The Lower Quote, As If You Didn't Know, Is By Richard Dawkins, Son.

Sunday, April 09, 2006

Shake Hands With Ourselves

I remember the news reports from 12 years ago saying that there were killings happening in some country in Africa. Somewhere in the middle. At the time I thought exactly what most other people thought: "Oh man, that's horrible," but that was the extent of my involvement.

Then in 1999 I started to read about the genocide. I learned that 800,000 people had been slaughtered in three months (which, for you folks like me who are bad at math, is just under 9000 people per day, every day). I learned about the destabilizing effect of Burundi's internal struggles in 1993 and the problems in Uganda that lent unfavorable feelings to Rwanda. I read about the political assassination of the Rwandan president, his plane shot down with a rocket-propelled grenade. Of course I learned, after the fact like almost everyone else, about the burocratic nightmare of paperwork and red tape that, in part, facilitated the downfall of Rwandan society in 1994.

I read The Bone Woman by Clea Koff, a good book about a forensic anthropologist who goes, among other places, to Rwanda to recover bodies and evidence to use in the prosecution of those found responsible. The horrible things that the victims had done to them before they were killed made my stomach tight and my eyes tear up.

I read Shake Hands With the Devil, the account of the entire incident by United Nations commander Romeo Dallaire, which tore my insides out for the two weeks it took me to get through it. I would come home and my wife would say, "What's wrong with you? You look so sad today...", and I'd reply, "It's the book" - it's so difficult to read that I literally had to put the thing down to recover.

If ever there were a good reason to have unreasonable beliefs, Romeo Dallaire has it. He has seen (along with everyone else who was there) the depths of the human existence. He called his book Shake Hands With the Devil because he said that he knew now that there is a Heaven and a God because he has seen the Devil. He saw him in the eyes of the murderers during the genocide. After you've seen machetes and axes and guns and clubs do their terrible jobs on hundreds of thousands of men, women, and children, you most likely revert to your youth and whatever gave you comfort, so, mentally, you can survive the ordeal. Dallaire had religion, so, logically to him, he made sense of the situation. Of course, he had (and I'm sure still has) his demons, which almost took his life and did lead to the suicide of his book's "shadow author", Sian Cansfield, after she heard so many stories of death and murder.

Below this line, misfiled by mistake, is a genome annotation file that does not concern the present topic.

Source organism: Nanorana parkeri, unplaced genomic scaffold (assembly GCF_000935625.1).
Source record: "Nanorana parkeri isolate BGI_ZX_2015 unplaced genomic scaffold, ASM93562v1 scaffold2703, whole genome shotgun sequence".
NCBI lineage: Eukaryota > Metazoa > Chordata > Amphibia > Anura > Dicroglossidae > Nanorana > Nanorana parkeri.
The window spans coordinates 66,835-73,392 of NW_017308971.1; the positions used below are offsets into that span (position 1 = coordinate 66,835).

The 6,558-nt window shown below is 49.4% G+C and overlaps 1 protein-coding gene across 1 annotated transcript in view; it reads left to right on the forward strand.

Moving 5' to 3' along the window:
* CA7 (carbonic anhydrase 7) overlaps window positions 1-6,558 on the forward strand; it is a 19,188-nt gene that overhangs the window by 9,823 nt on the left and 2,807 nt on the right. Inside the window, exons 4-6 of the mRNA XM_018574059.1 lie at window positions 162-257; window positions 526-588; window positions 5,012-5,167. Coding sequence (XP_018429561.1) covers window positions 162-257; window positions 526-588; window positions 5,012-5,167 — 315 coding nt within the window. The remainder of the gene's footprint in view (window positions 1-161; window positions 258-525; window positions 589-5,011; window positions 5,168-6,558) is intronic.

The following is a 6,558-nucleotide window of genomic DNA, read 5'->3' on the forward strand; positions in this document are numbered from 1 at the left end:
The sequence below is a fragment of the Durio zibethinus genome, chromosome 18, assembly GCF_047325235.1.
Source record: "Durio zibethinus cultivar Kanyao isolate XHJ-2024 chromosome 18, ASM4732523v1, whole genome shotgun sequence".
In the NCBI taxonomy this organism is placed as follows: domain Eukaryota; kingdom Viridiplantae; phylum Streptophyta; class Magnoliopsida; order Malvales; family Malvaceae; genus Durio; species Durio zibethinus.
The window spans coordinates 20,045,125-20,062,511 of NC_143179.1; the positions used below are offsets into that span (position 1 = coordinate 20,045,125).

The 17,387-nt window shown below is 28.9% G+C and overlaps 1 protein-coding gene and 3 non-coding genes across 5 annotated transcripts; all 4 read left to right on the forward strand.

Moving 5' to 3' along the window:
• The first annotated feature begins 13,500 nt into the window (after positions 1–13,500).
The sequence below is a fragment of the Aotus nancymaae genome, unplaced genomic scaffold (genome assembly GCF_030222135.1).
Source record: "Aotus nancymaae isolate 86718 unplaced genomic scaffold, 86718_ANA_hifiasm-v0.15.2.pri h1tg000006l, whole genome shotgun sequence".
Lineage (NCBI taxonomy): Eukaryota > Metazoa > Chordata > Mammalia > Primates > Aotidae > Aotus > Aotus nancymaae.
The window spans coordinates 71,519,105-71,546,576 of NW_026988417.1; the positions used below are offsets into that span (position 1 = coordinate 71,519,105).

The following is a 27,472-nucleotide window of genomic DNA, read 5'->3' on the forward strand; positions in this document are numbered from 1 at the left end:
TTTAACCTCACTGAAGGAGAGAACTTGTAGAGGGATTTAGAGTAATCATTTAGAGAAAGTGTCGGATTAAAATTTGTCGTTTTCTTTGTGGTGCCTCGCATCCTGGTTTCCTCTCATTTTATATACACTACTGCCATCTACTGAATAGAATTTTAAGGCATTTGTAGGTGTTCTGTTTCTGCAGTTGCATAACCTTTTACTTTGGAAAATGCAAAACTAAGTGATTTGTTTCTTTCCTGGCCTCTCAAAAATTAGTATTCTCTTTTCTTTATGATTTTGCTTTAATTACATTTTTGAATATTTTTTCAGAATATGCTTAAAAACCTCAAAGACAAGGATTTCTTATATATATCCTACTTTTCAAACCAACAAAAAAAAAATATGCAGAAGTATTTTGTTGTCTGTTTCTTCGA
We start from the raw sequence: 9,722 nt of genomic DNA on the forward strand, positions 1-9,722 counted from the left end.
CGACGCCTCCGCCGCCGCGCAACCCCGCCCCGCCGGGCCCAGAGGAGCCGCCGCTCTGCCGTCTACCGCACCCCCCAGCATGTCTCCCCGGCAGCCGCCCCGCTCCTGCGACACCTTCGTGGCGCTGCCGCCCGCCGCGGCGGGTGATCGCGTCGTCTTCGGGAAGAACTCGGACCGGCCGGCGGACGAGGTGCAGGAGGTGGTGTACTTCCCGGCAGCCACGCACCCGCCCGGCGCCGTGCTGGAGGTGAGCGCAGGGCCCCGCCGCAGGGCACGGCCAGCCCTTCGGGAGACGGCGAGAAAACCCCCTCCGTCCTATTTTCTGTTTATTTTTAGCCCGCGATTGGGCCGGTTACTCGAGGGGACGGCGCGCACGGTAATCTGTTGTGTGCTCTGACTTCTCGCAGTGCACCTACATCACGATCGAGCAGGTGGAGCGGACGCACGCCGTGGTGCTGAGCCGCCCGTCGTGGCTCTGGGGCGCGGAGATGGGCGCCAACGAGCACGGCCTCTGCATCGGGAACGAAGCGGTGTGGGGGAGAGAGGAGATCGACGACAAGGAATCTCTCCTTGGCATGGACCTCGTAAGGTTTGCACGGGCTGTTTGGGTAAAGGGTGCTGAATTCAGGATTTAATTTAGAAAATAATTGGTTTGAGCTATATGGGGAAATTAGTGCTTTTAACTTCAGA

You have to accept that there is a God and a Devil if you are like M. Dallaire, because the alternative is much too frightening: that we are capable of that sort of destruction all on our lonesomes. It is part of us. To accept that we, the people, could take a baby's legs and swing it into a cement wall in front of it's parents, without any sort of demonic influence, is to say that we could do it again. That M. Dallaire almost lost the battle in his head tells me that he tried to justify his belief in some higher being and how, if this entity was up there and "all good", could it let so many innocent people meet such a terrible terrible end.

He seems to have reconciled this inconsistency with himself, but he has much more depth to his faith than I ever had in mine. I prefer simplicity which, sadly, means that it is just us down here. We have the ability to do amazingly good things to help each other and ensure that everyone has food, shelter, and access to medicine. The flipside is what happened in Rwanda twelve years ago, and if we take credit for the good (which we should), we also have to take responsiblilty for the very very bad. We must not blame the horrible things we do on the Devil, for the Devil is not something outside our doors - it is us.

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